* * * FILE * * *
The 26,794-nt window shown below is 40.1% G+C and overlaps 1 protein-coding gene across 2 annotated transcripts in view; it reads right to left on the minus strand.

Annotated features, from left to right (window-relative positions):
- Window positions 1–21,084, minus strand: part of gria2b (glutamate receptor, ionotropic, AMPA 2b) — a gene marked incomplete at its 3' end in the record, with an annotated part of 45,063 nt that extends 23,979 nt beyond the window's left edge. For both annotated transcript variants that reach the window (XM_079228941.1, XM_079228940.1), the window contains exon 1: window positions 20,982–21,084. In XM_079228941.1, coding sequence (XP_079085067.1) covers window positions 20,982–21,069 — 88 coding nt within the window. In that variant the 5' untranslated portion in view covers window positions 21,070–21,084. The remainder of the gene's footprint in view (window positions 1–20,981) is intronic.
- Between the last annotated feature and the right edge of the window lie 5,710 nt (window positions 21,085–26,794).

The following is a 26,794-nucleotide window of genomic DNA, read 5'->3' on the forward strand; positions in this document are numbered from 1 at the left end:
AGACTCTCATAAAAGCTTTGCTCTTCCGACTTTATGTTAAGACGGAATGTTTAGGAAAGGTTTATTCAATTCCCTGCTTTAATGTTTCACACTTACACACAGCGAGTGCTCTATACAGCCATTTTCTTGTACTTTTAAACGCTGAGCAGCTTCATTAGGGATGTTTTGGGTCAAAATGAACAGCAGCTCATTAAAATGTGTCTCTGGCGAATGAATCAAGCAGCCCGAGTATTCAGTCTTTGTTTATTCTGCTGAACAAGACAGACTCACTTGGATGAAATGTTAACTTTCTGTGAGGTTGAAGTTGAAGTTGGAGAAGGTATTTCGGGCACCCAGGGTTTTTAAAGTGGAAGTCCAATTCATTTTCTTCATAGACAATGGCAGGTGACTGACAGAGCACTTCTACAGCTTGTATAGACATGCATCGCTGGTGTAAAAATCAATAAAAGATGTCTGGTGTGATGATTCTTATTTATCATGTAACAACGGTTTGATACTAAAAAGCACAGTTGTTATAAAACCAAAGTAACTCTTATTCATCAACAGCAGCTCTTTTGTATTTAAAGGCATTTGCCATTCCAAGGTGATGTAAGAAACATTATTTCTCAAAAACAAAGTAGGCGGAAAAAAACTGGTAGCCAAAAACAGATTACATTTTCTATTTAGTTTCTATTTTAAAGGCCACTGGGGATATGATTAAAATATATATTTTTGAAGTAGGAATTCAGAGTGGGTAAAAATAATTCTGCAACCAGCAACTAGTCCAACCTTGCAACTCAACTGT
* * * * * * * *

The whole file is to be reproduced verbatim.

The 26,794-nt window shown below is 40.1% G+C and overlaps 1 protein-coding gene across 2 annotated transcripts in view; it reads right to left on the minus strand.

Annotated features, from left to right (window-relative positions):
- Window positions 1–21,084, minus strand: part of gria2b (glutamate receptor, ionotropic, AMPA 2b) — a gene marked incomplete at its 3' end in the record, with an annotated part of 45,063 nt that extends 23,979 nt beyond the window's left edge. For both annotated transcript variants that reach the window (XM_079228941.1, XM_079228940.1), the window contains exon 1: window positions 20,982–21,084. In XM_079228941.1, coding sequence (XP_079085067.1) covers window positions 20,982–21,069 — 88 coding nt within the window. In that variant the 5' untranslated portion in view covers window positions 21,070–21,084. The remainder of the gene's footprint in view (window positions 1–20,981) is intronic.
- Between the last annotated feature and the right edge of the window lie 5,710 nt (window positions 21,085–26,794).

The following is a 26,794-nucleotide window of genomic DNA, read 5'->3' on the forward strand; positions in this document are numbered from 1 at the left end:
AGACTCTCATAAAAGCTTTGCTCTTCCGACTTTATGTTAAGACGGAATGTTTAGGAAAGGTTTATTCAATTCCCTGCTTTAATGTTTCACACTTACACACAGCGAGTGCTCTATACAGCCATTTTCTTGTACTTTTAAACGCTGAGCAGCTTCATTAGGGATGTTTTGGGTCAAAATGAACAGCAGCTCATTAAAATGTGTCTCTGGCGAATGAATCAAGCAGCCCGAGTATTCAGTCTTTGTTTATTCTGCTGAACAAGACAGACTCACTTGGATGAAATGTTAACTTTCTGTGAGGTTGAAGTTGAAGTTGGAGAAGGTATTTCGGGCACCCAGGGTTTTTAAAGTGGAAGTCCAATTCATTTTCTTCATAGACAATGGCAGGTGACTGACAGAGCACTTCTACAGCTTGTATAGACATGCATCGCTGGTGTAAAAATCAATAAAAGATGTCTGGTGTGATGATTCTTATTTATCATGTAACAACGGTTTGATACTAAAAAGCACAGTTGTTATAAAACCAAAGTAACTCTTATTCATCAACAGCAGCTCTTTTGTATTTAAAGGCATTTGCCATTCCAAGGTGATGTAAGAAACATTATTTCTCAAAAACAAAGTAGGCGGAAAAAAACTGGTAGCCAAAAACAGATTACATTTTCTATTTAGTTTCTATTTTAAAGGCCACTGGGGATATGATTAAAATATATATTTTTGAAGTAGGAATTCAGAGTGGGTAAAAATAATTCTGCAACCAGCAACTAGTCCAACCTTGCAACTCAACTGT